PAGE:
I wasn't born here but
Yesterday morning it was drizzling slightly, and after calling out, 'See ya later' to Love Chunks and Sapphire I heard the tell-tale thunder-rumble of the tram further up Mt Alexander Road and knew that a quick sprint would mean that I'd make it in time to climb on.
I did just that thanks to my beautiful, fully-healed, perfectly functioning Achilles and held a rather dramatic half-lunge pose to keep the doors open because out of the corner of my eye I could see a couple running - less athletically than moi, to be sure - to make the same tram.
"Thanks," they puffed in gratitude, before fumbling for their tickets.
Both were dressed like they'd just been to Woodstock - cheese cloth, ethnic scarves, copper bangles and long ratty hair. He held a small ukelele.
A few moments later the bloke seated across from me grimaced. The hippies were singing. In rush-hour. In Melbourne. On a tram crammed with expressionless commuters determinedly hiding away from any opportunity for unwanted public contact with ear buds or iphones.
Uni dude slowly peeled off his enormous Sennheiser mega muffs and raised a pierced eyebrow. I saw this as an invitation to speak.
"No, you're not wrong; it's Hey Mr Tambourine Man."
Plunka Plunka Plunka Spoong. One of the strings was clearly on the loose side.
Plunka Plunka Plunka Spoong.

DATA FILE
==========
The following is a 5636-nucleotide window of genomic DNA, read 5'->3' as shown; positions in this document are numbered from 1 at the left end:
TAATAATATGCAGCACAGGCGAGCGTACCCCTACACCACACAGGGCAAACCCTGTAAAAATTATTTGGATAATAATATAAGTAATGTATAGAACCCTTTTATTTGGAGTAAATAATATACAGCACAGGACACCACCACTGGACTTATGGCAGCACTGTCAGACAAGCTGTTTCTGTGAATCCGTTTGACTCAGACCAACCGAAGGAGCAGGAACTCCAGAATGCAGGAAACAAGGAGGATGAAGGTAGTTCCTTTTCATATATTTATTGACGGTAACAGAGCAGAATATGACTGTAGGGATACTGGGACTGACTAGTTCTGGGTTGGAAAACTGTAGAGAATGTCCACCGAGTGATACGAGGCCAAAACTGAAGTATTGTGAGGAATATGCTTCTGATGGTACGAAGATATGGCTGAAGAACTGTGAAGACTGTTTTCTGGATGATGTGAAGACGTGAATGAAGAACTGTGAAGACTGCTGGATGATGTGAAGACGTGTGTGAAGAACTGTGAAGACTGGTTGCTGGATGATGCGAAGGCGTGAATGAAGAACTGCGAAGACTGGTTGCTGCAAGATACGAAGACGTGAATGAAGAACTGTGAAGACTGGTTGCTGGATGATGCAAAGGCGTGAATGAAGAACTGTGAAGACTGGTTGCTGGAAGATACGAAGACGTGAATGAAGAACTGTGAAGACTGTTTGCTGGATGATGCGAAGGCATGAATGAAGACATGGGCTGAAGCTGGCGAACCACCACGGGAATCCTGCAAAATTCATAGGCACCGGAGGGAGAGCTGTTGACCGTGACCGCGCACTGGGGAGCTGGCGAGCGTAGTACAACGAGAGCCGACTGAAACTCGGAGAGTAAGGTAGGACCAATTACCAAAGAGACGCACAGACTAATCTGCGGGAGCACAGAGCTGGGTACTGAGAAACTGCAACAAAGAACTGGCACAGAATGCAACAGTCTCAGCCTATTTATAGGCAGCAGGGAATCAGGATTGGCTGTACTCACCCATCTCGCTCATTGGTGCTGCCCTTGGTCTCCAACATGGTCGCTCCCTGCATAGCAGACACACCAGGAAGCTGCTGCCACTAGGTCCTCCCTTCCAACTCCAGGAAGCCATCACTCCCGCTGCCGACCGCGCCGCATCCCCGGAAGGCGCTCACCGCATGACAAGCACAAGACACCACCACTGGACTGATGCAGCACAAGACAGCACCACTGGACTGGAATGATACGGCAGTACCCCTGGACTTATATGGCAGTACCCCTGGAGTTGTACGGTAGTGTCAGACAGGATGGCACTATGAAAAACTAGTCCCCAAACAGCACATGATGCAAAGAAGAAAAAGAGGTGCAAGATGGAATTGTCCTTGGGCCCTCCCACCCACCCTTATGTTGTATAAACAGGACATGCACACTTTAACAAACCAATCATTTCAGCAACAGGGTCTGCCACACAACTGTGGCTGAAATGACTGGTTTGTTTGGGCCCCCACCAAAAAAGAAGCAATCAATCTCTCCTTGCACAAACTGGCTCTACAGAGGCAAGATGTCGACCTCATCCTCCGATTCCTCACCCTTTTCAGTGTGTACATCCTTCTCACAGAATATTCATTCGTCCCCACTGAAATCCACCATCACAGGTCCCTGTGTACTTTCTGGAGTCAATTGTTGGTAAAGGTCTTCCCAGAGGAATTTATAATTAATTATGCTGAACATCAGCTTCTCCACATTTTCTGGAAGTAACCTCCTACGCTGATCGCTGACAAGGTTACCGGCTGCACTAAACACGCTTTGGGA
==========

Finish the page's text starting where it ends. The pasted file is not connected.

"In the jingle jangle morning I'll come following you....."
Novel-reading nurse next to me joined in. "Well good on yer for letting them on," her voice laden with sarcasm but her face with a smile. Asian Student next to Sennheiser Scone snorted and made brief eye contact before returning back to his tiny black screen.
Don't cry, Kath. Not here.
A fair number of passengers got off at the Queen Victoria market. The advertisement on the shelter was promoting ANZAC day. A snippet from Fallen, by Laurence Binyon was in large, flowery letters; lines I'd read many times before:
They shall grow not old, as we that are left grow old;
Age shall not weary them, nor the years condemn.
At the going down of the sun and in the morning
We will remember them.
The tram sooned filled up again with more office workers and market shoppers with bulging jeeps and trolleys. A young guy with enormous holes in each ear and a dripping gun tattooed on his neck helped an elderly Greek lady with her cart. "Sank you," she said, patting his arm. "You kind."
Don't cry, Kath. Not here.
Little Lonsdale Street. My turn to get off and try to run across the road before the traffic changed. Also time to buy a coffee to see me through what was going to be a long day. Moving countries means a dauntingly long To Do list and Insomnia is now the reality. Like being able to read music or dance, sleep is something that other people do; an instinct I don't seem to have and a skill I'll never possess.
"Large flat white please. Skinny, thanks mate." He nods at me. I'm familiar enough for him to recognise, but not full-time enough to be on first name terms. He returns to the hawking and spitting sounds of the shiny metal machine and I share a small table with another woman waiting for her latte.
She's reading. The Age. From Saturday so she's clearly catching up on all the weekend supplements. It's the section I write for. Sorry, wrote for. Jumpin' Jatz crackers, it's my article.
For gods' sake keep your enormously insecure ego under control and don't tell her that you wrote it.
Don't cry Kath, not here.